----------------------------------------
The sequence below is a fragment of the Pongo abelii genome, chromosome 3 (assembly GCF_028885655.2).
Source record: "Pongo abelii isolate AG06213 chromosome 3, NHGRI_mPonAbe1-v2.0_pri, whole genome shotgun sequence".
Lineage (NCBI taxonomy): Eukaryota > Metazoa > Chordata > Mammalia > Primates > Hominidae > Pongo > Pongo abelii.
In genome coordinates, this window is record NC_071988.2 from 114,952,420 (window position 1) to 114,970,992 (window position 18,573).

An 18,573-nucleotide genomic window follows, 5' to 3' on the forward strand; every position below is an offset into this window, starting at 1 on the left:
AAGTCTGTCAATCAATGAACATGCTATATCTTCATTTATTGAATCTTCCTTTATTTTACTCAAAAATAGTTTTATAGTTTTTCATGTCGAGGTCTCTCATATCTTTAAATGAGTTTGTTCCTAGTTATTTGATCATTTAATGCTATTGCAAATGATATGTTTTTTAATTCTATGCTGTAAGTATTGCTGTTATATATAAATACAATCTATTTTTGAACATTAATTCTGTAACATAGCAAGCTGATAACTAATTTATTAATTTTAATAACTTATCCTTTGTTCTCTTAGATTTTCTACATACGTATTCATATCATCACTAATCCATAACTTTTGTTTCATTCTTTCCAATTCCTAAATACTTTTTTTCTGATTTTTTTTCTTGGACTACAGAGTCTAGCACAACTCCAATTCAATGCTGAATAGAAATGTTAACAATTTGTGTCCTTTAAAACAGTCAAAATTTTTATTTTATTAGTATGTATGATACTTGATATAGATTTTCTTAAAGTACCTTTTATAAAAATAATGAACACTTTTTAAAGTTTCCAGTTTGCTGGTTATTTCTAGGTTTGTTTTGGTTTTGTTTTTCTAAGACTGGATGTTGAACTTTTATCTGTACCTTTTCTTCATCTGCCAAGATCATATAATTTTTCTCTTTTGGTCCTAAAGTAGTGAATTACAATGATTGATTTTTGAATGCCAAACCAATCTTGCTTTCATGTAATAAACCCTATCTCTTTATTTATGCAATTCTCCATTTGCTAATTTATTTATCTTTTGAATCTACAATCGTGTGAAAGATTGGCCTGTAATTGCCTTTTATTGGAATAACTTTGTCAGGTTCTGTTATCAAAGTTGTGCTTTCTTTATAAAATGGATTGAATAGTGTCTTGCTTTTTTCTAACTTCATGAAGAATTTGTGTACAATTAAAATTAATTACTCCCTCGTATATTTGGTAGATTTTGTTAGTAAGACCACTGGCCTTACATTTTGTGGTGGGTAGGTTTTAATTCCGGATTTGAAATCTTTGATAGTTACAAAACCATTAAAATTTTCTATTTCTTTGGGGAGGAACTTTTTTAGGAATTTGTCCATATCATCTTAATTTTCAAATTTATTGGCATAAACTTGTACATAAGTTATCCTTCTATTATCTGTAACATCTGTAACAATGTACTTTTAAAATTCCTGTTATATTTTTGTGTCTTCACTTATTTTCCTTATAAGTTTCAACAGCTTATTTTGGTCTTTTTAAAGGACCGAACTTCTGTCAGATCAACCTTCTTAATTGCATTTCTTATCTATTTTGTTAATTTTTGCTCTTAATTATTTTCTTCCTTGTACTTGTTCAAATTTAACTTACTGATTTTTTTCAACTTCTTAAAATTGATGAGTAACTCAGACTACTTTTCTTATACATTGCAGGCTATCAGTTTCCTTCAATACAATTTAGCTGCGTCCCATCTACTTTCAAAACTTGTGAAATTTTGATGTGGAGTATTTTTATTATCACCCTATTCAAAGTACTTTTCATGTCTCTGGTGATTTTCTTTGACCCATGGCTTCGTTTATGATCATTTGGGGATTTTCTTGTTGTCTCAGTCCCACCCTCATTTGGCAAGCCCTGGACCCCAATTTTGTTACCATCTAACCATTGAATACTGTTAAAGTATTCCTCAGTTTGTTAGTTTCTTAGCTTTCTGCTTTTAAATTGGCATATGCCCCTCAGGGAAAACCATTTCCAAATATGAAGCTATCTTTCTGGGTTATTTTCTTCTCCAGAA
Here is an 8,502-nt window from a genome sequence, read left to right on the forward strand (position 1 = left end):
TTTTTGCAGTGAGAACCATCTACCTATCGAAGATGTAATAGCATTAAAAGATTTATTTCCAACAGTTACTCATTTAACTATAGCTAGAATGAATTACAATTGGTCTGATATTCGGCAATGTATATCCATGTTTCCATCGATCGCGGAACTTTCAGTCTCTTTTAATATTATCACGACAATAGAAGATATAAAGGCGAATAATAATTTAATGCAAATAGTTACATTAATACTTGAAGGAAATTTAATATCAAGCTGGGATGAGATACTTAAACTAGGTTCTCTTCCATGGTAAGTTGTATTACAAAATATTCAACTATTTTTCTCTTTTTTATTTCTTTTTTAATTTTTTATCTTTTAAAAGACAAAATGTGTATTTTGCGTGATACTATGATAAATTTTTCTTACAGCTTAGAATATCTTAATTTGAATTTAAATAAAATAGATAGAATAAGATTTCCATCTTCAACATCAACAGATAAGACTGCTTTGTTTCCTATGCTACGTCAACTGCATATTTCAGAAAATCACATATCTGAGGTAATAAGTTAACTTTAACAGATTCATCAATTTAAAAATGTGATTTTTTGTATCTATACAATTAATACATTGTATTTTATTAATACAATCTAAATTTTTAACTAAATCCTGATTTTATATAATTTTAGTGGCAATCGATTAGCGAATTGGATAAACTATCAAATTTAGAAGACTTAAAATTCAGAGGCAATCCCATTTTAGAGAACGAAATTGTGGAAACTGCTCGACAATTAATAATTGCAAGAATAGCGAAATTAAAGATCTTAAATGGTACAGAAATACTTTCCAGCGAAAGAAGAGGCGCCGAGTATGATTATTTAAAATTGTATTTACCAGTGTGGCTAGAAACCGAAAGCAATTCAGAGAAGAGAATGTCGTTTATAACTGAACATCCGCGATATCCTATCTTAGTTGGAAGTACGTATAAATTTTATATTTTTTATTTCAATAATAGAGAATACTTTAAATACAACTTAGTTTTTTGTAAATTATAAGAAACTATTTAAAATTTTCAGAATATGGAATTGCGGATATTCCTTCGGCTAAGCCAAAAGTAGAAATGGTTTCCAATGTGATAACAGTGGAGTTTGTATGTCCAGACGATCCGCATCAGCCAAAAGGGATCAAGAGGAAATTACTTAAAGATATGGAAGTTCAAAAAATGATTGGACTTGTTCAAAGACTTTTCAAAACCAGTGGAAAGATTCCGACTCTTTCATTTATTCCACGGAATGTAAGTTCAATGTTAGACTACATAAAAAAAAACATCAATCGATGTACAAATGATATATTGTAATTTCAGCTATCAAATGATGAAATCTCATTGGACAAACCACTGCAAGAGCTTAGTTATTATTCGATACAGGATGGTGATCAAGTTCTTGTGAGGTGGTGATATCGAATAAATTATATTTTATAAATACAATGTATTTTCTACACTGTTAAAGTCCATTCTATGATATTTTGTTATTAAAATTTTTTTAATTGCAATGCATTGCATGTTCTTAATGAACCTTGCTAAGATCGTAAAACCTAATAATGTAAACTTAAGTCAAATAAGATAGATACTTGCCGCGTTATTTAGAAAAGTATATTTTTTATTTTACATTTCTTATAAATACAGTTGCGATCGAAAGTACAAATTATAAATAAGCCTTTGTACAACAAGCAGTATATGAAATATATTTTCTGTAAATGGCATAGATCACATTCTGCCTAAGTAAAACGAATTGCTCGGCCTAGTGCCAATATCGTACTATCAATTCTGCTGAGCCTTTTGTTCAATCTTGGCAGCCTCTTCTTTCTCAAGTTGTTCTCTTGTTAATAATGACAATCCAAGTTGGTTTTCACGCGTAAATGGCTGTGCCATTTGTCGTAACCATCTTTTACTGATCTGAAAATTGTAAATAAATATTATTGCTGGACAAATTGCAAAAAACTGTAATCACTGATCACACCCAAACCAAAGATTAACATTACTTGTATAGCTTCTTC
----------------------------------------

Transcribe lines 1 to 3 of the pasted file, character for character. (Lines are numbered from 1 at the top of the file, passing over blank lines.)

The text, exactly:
The sequence below is a fragment of the Pongo abelii genome, chromosome 3 (assembly GCF_028885655.2).
Source record: "Pongo abelii isolate AG06213 chromosome 3, NHGRI_mPonAbe1-v2.0_pri, whole genome shotgun sequence".
Lineage (NCBI taxonomy): Eukaryota > Metazoa > Chordata > Mammalia > Primates > Hominidae > Pongo > Pongo abelii.